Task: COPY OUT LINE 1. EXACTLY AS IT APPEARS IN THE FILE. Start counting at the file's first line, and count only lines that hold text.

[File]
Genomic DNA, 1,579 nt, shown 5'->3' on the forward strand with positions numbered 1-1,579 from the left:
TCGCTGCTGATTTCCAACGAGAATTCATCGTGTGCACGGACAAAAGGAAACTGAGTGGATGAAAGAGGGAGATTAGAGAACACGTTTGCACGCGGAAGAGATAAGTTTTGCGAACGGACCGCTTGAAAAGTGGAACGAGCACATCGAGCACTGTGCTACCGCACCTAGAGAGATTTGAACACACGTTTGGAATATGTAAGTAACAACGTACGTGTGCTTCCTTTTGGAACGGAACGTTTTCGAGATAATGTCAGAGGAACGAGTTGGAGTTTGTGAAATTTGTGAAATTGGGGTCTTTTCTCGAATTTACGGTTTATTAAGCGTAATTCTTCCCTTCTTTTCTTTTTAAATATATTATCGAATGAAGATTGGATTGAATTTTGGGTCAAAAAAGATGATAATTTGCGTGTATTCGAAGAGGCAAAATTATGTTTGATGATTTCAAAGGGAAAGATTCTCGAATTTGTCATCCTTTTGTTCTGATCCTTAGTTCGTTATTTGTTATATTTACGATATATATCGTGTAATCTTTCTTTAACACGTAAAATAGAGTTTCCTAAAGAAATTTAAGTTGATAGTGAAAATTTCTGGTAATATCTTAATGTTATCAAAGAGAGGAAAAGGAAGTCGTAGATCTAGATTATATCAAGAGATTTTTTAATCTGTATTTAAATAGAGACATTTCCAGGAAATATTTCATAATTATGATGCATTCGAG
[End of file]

Genomic DNA, 1,579 nt, shown 5'->3' on the forward strand with positions numbered 1-1,579 from the left: